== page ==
Fifth Series, Volamo LXXIX.
No. 2511. - August 13, 1892.
CONTENTS. 1. THE EARL OF ALBEMARLE,
TERMS OF SUBSCRIPTION. For EIGHT DOLLARS remitted directly to the Publishers, the LIVING AGB will be punctually forwarded for a year, free of postage.
Remittances should be made by bank draft or check, or by post-office money-order, if possible. If neither of these can be procured, the money should be sent in a registered letter. All postmasters are obliged to register letters when requested to do so. Drafts, checks, and moncy-orders should be made payable to the order of LITTELL & Co.
Single copies of the LIVING AGE, 18 cents.
THE EVENING PRIMROSE.
To cheat the infinite desire,
To halt and falter near the goal,
To kill the spirit's mounting fire,
To save the shadow, lose the soul! Looks from your patient eyel how frail and pale
A story old, yet vital now You stand among the flowerets! and your
The vision and the voice abide, bowl Shows like a vanishing phantom of the A beckoning shape with star-bright brow
Travels our paltry lives beside; grail.
A voice that clear, persistent, low, Young buds that point a finger to the blue Crowd on your stem, and youth and hope are Breathes where the ghosts of beauty grow
Softly persuades, and lingers long,
From color, music, marble, song;
Murmurs amid the twilight pines,
The rosy globe of sunset shines; The poor discolored fragments of their pride,
Or hang disconsolate with draggled vest, Speaks from shy blooms in spring that blow, And clinging, sodden cerements, to abide From the still stars that beam above, The gradual working of the Alkahest. Froin lights in conquering eyes that glow,
And the strange charm of woman's love. Was it for this you struggled into light? That one brief day should crown a tedious For duty's self-forgetful pain, night?
For stainless thought, for service high, Was it for this you felt your way along Still pleads the urgent inward strain The paths of natural growth, that from their While one like God seems gliding by.
height Shrill death should echo in your triumph But we indifferent, deaf, and blind, song?
In mean, contented ways drift on
Some moment we shall start to find
-you bloom again in Paradise.
“SOLVITUR ACRIS HYEMS." Longman's Magazine.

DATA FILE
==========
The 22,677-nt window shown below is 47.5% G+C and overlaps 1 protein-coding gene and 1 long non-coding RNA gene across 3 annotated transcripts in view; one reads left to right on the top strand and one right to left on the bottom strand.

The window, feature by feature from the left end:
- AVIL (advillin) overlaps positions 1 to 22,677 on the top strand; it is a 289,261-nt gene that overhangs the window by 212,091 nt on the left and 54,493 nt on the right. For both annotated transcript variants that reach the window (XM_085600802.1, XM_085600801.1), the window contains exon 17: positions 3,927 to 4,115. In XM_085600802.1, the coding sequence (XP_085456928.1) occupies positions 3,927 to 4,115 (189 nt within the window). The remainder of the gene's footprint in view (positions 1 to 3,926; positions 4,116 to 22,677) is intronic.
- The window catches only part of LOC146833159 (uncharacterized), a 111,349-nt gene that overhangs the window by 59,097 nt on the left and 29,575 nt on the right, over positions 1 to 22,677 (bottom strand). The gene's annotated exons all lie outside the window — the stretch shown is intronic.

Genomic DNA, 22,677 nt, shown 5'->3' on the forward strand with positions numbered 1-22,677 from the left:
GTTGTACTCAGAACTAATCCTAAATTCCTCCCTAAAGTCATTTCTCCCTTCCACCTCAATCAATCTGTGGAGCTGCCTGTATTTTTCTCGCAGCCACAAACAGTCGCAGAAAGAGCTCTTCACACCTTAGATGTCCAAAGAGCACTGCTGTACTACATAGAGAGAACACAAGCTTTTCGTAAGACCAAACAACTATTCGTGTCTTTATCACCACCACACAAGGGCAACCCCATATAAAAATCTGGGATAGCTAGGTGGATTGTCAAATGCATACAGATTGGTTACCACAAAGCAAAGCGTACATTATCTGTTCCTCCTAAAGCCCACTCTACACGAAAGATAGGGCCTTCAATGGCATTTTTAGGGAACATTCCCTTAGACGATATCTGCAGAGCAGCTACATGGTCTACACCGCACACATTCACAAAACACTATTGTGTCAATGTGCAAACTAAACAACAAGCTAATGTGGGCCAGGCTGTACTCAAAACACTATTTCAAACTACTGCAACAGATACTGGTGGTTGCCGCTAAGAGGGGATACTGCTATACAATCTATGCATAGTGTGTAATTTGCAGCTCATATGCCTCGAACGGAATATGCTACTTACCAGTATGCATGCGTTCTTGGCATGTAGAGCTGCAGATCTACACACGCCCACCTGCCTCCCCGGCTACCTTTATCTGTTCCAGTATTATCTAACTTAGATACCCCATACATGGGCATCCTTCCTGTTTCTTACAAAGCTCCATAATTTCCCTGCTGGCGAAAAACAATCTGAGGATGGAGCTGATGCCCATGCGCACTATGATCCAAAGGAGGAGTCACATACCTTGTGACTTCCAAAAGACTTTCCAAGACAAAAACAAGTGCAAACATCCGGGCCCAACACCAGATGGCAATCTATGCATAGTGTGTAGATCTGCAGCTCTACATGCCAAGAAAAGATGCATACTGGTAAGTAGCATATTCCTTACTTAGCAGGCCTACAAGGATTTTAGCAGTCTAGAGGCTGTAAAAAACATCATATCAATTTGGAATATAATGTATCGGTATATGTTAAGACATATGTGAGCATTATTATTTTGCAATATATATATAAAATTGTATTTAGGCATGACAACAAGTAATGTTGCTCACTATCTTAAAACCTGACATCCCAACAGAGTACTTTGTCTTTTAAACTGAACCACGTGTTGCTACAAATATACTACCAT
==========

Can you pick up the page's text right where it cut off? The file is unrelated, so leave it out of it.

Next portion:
The earth relents, and shows another face; INADEQUACY.
The lawns are cloth'd, the flowers reappear;
When surly winter to the spring gives place. THE haste, the bended knee, the cry With eager youth's ideal warm,
No more the frost lies white upon the fields; The sad love in the Master's eye
Rich scents and sounds come floating down That followed the departing form:
Carpets of blossom every orchard yields ; Fine ardors quenched in caution cold,
Gardens are drowsy with the hum of bees. Pure dreams that never dawned again A picture here, to thrall and hold
So sang my best loved poets long ago, The fleeting memory of men.
Horace and Virgil, of their happier day,
Their southern world. Ah mel our springs O weak and melancholy doom,
are slow, To his young heart's bright festival
They tease us, and they loiter by the way. To bid fair guests and not find room, For the most gracious guest of all: Spring mocks us now with many a golden hour
Of sun and growth, half shown, then snatch'd To hail the Holy, greet the Just,
from view; To ask, and crave, and still not stay, And we are left again in winter's power : Wistful and frank to almost trust,
But still, dear Dorothy, it gives us you, Yet pass to gilded want away!
A matchless gift. The wild, capricious time, O boundless misery, dismal fate
Thus giving, is forgiven : and I would inake Of minds that self but half subdue,
In praise of spring, as poets us'd, a rhyme, To reach, of loftiest life, the gate,
To say how well I love it, for your sake. And valor lack to venture thro':
From The National Review.
active, was less exclusively barbaric, athTHE EARL OF ALBEMARLE.
letic, and frivolous than now; though, If you had wished to reconcile a red indeed, a few members of it may be Republican to the existence of a hereditary credited with a certain interest in such nobility, you could not have done better political tidings as the daily newspaper than introduce him to Lord Albemarle. may supply. Young Keppel's master at He was one of the most charming ex. Westminster, however, had recommended amples of a gentleman of the old school his father to renounce the project of makit has been my good fortune to meet —"a ing him a lawyer, and advised the choice good old English gentleman, all of the of a more active profession.